How do people write 50-page long proofs (and longer)? So they have a target in mind, but I can't get my head around them foreseeing that these 50 pages of work will actually lead them to exactly their target.

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I'm just finishing Szpiro's The Kepler Conjecture , which "climaxes" in the Hales-Ferguson proof concerning sphere packing in three dimensions. All told, the proof (which was carried out with extensive computer assistance, since it was treated as an optimization problem) ran for some hundreds of pages. I think Wiles' proof of Fermat's "Last" Theorem is on the order of 250 pages. Paper piles up -- as the development of an argument unfolds, and effort is made to be clear about communicating the reasoning, the discussion can sometimes become rather extensive. (continued) – RecklessReckoner May 29 '13 at 21:18
Hales didn't start out thinking a proof was going to run all that long. It ended up spanning around six years and several published (and unpublished) papers. – RecklessReckoner May 29 '13 at 21:19

There are two cases:

1. You start by noticing something, then you prove a small claim, and slowly you add more and more claims, until you end up with a big proof of something impressive.

2. You set out to prove a certain thing, then you say "Ah, if only X was true", and when you think about it you realize that X is true, and you prove that. After some finitely many iterations you end up with a complete proof spanning over 50 pages or so.

Sometimes you have to develop an entirely new technology in order to prove something. Then explaining it, and proving all its basics can end up in a small book.

Of course, often when writing complicated proofs one may feel the need to add some less trivial introductory parts, which take more pages.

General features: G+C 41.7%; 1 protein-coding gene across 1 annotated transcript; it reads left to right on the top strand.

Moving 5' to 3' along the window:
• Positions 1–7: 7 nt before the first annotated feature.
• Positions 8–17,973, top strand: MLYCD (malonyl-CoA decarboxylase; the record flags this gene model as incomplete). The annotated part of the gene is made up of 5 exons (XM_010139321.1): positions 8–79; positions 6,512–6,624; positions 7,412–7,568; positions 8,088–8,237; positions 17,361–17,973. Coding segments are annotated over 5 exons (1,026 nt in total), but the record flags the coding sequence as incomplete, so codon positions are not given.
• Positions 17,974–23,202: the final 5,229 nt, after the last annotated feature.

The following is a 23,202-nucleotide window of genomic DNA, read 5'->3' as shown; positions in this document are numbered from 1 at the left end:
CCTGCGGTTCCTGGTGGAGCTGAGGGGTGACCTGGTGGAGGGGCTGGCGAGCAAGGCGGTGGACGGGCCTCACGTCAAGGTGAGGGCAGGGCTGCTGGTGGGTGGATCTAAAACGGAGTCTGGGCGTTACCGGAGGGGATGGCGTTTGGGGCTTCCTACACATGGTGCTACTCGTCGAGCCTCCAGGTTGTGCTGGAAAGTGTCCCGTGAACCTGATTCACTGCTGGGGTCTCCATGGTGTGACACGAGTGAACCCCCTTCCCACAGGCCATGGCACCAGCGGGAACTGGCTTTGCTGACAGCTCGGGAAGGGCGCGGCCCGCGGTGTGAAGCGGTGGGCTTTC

All in all mathematics is not something that you do from one day to the next, but rather a huge project that you never finish in your lifetime. And the proofs just accumulate.

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When I hear extremely long proofs mentioned, the classification of finite simple groups comes to my mind. One often hears that the complete proof is some 15000 pages long! But note that this is not a single contiguous piece of work, but rather some 500 published articles by more than 100 mathematicians over a period of half a century. So this is an excellent example of a proof

• that is unbearably long when starting from the basics
• was started with a clear target in mind: to classify all finite simple groups
• was split up into lots and lots of subresults
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Yes, I keep bumping up against that and want to read more about the history of that work. The "length" of the proof can also depend on how one wants to count subsidiary contributions. Wiles' proof is already quite long because he developed new material along the way. But if one were to count the relevant works of the preceding (forty? sixty?) years that fed into it, the length would be a substantial multiple greater. – RecklessReckoner May 29 '13 at 21:26

I know three ways to build long proofs.

The most direct is a work of the mathematical intuition. It is considered by Henri Poincaré in the beginning of “Mathematical Creation”.

The another way is to expand, to generalize our knowledge.

And the third way is used when results obtained by many authors during many years already imply the searched result. Then you can construct a proof of the searched result, looking from the height over the ways by the authors, and creating a systematical way, proof.

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